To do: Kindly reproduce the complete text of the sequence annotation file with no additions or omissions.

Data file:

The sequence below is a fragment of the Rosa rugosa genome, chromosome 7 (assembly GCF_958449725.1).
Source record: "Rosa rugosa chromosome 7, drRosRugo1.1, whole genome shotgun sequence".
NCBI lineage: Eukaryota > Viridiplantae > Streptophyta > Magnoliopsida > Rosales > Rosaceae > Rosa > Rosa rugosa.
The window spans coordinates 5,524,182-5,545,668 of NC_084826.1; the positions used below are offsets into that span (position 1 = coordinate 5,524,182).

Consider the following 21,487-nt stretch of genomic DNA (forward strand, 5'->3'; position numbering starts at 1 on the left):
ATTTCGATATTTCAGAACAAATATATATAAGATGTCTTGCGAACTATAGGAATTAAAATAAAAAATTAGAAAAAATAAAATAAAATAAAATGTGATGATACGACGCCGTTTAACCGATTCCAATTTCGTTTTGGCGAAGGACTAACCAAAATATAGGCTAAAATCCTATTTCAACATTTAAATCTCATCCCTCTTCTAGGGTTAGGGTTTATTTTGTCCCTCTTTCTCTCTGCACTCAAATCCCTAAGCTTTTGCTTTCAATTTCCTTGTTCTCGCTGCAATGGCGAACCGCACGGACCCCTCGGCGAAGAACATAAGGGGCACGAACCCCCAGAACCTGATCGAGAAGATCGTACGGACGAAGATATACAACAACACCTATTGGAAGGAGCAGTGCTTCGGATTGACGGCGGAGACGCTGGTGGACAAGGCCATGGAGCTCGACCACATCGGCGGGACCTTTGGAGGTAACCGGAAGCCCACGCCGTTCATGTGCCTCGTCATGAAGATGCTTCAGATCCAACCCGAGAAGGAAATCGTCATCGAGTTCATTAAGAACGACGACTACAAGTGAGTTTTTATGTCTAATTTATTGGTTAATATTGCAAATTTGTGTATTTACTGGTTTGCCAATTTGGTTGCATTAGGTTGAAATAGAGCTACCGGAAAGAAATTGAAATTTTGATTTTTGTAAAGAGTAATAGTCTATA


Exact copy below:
The sequence below is a fragment of the Rosa rugosa genome, chromosome 7 (assembly GCF_958449725.1).
Source record: "Rosa rugosa chromosome 7, drRosRugo1.1, whole genome shotgun sequence".
NCBI lineage: Eukaryota > Viridiplantae > Streptophyta > Magnoliopsida > Rosales > Rosaceae > Rosa > Rosa rugosa.
The window spans coordinates 5,524,182-5,545,668 of NC_084826.1; the positions used below are offsets into that span (position 1 = coordinate 5,524,182).

Consider the following 21,487-nt stretch of genomic DNA (forward strand, 5'->3'; position numbering starts at 1 on the left):
ATTTCGATATTTCAGAACAAATATATATAAGATGTCTTGCGAACTATAGGAATTAAAATAAAAAATTAGAAAAAATAAAATAAAATAAAATGTGATGATACGACGCCGTTTAACCGATTCCAATTTCGTTTTGGCGAAGGACTAACCAAAATATAGGCTAAAATCCTATTTCAACATTTAAATCTCATCCCTCTTCTAGGGTTAGGGTTTATTTTGTCCCTCTTTCTCTCTGCACTCAAATCCCTAAGCTTTTGCTTTCAATTTCCTTGTTCTCGCTGCAATGGCGAACCGCACGGACCCCTCGGCGAAGAACATAAGGGGCACGAACCCCCAGAACCTGATCGAGAAGATCGTACGGACGAAGATATACAACAACACCTATTGGAAGGAGCAGTGCTTCGGATTGACGGCGGAGACGCTGGTGGACAAGGCCATGGAGCTCGACCACATCGGCGGGACCTTTGGAGGTAACCGGAAGCCCACGCCGTTCATGTGCCTCGTCATGAAGATGCTTCAGATCCAACCCGAGAAGGAAATCGTCATCGAGTTCATTAAGAACGACGACTACAAGTGAGTTTTTATGTCTAATTTATTGGTTAATATTGCAAATTTGTGTATTTACTGGTTTGCCAATTTGGTTGCATTAGGTTGAAATAGAGCTACCGGAAAGAAATTGAAATTTTGATTTTTGTAAAGAGTAATAGTCTATA